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Hardy On his hopes for Hixtape Vol 2 and being Country as hell!
Hi Hardy! Thanks so much for talking to me today! You recently released ‘Hixtape Vol 2’ - what was the inspiration behind a second instalment of this project?
For lack of a better term, I just really wanted to do it again - you know, bigger and better! The first one resonated really well with everybody. It’s a cool thing that no-one had ever done before and I just wanted to do another one. We had a batch of songs and a lot of people that wanted to be on it and we just shot to the moon!
‘Hixtape Vol 2’ is different from Volume One in that you don’t actually feature on all of the songs. As the visionary behind the project, what influenced this decision?
I had talked to my label and we thought how cool it would be if ‘Hixtape’ kind of became its own artist – its own collaborative thing. There will be times in the future where I might not be on a single song and that’s fine. The goal is to create a collaborative record that gives people the opportunity to hear collabs that they probably would never hear. I just think it’s something different and something cool and I would love to see the fans fall in love with it even if I’m not on a single song, that’s the goal. I was a little worried that fans would be a bit confused this time around that I wasn’t on every single song but they really weren’t, it’s been resonating really well and they completely get it, which is exciting because in the future we can push it even further.
Having released your album ‘A Rock’ in 2020, is there a big difference in the process for producing a solo album and a big group project like this? And if you could pick one – which would you say you enjoy making the most?
My own record is more fun. It’s my passion and my vision and what I want to say as opposed to ‘Hixtape’, which, in theory, is more fun, it sounds more fun, it’s full of lifestyle songs and partying. But I would definitely choose my record. ‘Hixtape’ songs are fun, they’re about drinking and smoking weed; my record is deeper, it gets into love and storytelling like in ‘One Beer’ with a guy and a girl and getting pregnant at a young age. It’s got more depth and there’s more thought gone into it
‘Beer with my Buddies’ is relatable for a lot of people with the message that we work Monday to Friday, then spend the weekends doing things we didn’t have time to do during the week, and that all we see on the TV is bad news when really we just want to be relaxing with a cold beer and good company! In a life that can feel so hectic and overbearing, how important do you think it is that we make time to go and get a cold one and chill out?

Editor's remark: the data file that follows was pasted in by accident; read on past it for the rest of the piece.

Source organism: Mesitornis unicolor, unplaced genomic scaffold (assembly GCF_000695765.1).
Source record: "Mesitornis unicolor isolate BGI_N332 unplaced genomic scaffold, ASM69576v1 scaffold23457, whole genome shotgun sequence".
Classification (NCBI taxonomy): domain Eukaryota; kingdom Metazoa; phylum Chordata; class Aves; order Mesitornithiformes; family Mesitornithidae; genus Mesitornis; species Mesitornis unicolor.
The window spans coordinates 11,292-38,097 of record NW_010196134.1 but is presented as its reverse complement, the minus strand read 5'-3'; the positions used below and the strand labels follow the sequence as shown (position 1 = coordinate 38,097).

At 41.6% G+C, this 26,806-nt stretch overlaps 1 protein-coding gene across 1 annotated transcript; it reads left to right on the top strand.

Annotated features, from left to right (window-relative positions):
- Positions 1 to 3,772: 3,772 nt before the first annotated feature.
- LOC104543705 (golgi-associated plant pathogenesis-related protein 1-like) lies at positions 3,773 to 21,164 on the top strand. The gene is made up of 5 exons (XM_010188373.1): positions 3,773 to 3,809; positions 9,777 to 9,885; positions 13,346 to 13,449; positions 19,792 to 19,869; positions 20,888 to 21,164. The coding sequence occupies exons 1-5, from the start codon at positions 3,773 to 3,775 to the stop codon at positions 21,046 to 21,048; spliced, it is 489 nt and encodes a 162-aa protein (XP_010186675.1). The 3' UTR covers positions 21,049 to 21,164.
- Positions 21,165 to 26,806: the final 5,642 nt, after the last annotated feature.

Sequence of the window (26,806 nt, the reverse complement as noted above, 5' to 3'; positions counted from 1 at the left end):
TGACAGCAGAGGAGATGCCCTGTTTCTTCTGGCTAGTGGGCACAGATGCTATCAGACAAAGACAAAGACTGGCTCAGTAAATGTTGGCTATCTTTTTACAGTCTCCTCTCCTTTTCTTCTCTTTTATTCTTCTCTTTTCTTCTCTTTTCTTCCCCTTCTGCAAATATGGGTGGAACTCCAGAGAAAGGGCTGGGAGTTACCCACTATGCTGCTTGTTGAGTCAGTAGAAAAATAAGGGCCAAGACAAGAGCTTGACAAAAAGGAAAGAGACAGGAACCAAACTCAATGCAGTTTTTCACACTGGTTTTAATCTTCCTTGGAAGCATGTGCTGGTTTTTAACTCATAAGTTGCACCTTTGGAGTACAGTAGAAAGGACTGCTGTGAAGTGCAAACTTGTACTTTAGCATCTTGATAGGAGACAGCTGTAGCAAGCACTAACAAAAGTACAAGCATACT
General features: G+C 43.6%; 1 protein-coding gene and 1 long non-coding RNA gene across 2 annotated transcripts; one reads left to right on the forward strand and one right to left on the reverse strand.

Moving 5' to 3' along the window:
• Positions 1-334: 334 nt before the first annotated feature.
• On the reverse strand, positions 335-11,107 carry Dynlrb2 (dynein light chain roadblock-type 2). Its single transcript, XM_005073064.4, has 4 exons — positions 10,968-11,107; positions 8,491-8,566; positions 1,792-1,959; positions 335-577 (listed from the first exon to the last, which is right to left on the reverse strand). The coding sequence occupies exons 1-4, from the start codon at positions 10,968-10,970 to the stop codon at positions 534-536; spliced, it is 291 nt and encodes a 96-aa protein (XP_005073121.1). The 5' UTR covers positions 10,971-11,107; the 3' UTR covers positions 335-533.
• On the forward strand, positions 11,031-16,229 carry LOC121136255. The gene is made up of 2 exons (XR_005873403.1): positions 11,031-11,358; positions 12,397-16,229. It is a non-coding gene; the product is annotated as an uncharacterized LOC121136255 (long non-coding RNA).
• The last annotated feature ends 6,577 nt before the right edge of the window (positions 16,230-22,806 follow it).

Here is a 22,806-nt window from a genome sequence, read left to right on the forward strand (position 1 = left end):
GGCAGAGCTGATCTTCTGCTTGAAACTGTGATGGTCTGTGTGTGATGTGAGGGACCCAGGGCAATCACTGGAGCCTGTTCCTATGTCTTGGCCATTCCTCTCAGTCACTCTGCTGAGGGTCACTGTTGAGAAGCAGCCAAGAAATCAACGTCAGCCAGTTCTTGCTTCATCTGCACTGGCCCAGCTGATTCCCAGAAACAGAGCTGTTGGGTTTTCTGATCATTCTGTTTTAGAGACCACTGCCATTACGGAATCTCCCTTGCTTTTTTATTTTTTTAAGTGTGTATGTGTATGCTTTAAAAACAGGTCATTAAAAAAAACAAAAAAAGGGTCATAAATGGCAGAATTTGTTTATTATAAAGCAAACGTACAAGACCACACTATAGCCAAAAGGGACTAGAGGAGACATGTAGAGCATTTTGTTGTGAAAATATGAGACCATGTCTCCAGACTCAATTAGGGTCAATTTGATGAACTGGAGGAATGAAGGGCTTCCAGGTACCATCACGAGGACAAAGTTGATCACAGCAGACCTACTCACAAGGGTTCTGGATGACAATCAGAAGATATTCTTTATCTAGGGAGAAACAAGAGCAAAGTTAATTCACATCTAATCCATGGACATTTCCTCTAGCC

I think it’s very important, man, life is truly short and those moments are moments that everyone needs, we need a psychological release whether it’s at the end of the week or the end of the day. Spending time with friends over alcohol - or not - but just having a good time.
‘One of Y’all’ is an expression of your pride in being country to the core – and really connects you to your fans. How important was it for you to do this?
I think that it’s very important to let your fans know you’re one of them. I come from the same type of town that they come from and I still to this day think that you could drop me off in any of those towns and I could blend in. Me singing that song and telling them, I think they appreciate that and like you more knowing you’re one of them.
‘Goin’ Nowhere’ is a great song and a classic country anthem. Lots of people can drown themselves in worries about the future, careers or over-complicated life decisions. Whilst being happy with what we’ve got is a staple of country music it’s something a lot of people struggle with. What advice would you give to people who are so busy over-complicating things that they can’t appreciate the simple things in front of them?
Appreciate it, because it could always be worse! Your living situation or whatever it is, in most cases it could always be worse. If you didn’t have a country upbringing and you want to get out there and experience that a bit, go do it, man! Rural and country life is very slow and simple but I like to think that people are a lot happier when they live that kind of life. If that’s something that you’re interested in then someway, somehow, get out there and try to live it a bit, it’s good for you!
The fine lines between musical genres today is becoming ever finer and in the past you’ve spoken about your love for rap and hip hop and your previous work with Nelly. In the future could you see yourself doing more hip hop collaborations, and who would be the dream to work on a project with?
I would love that man! I love hip hop, I even feel like there are small parts of my music that have a bit of a hip hop aspect, especially some of the songs I’m writing now. I would love to collab with - everybody says this answer - Post Malone. That would be amazing. I’m a big fan of Jack Harlow, he’s actually become kind of a buddy of mine. Machine Gun Kelly is doing this really cool rock and roll thing now, and I truly feel like I’m doing a very similar thing. A lot of hip hop right now is very rock and roll, I think that’s really cool. If anything, a collab like that would be very fitting. I hope it happens one day.
Maybe something to look forward to on ‘Hixtape Volume Three'! Finally, one thing we ask all of our interviewees is to name their top three songs that relate to mental health. What would be your top three?
1. Hurt – Nine Inch Nails
2. Still Haven’t Found What I’m Looking For – U2
3. Humble and Kind – Tim McGraw
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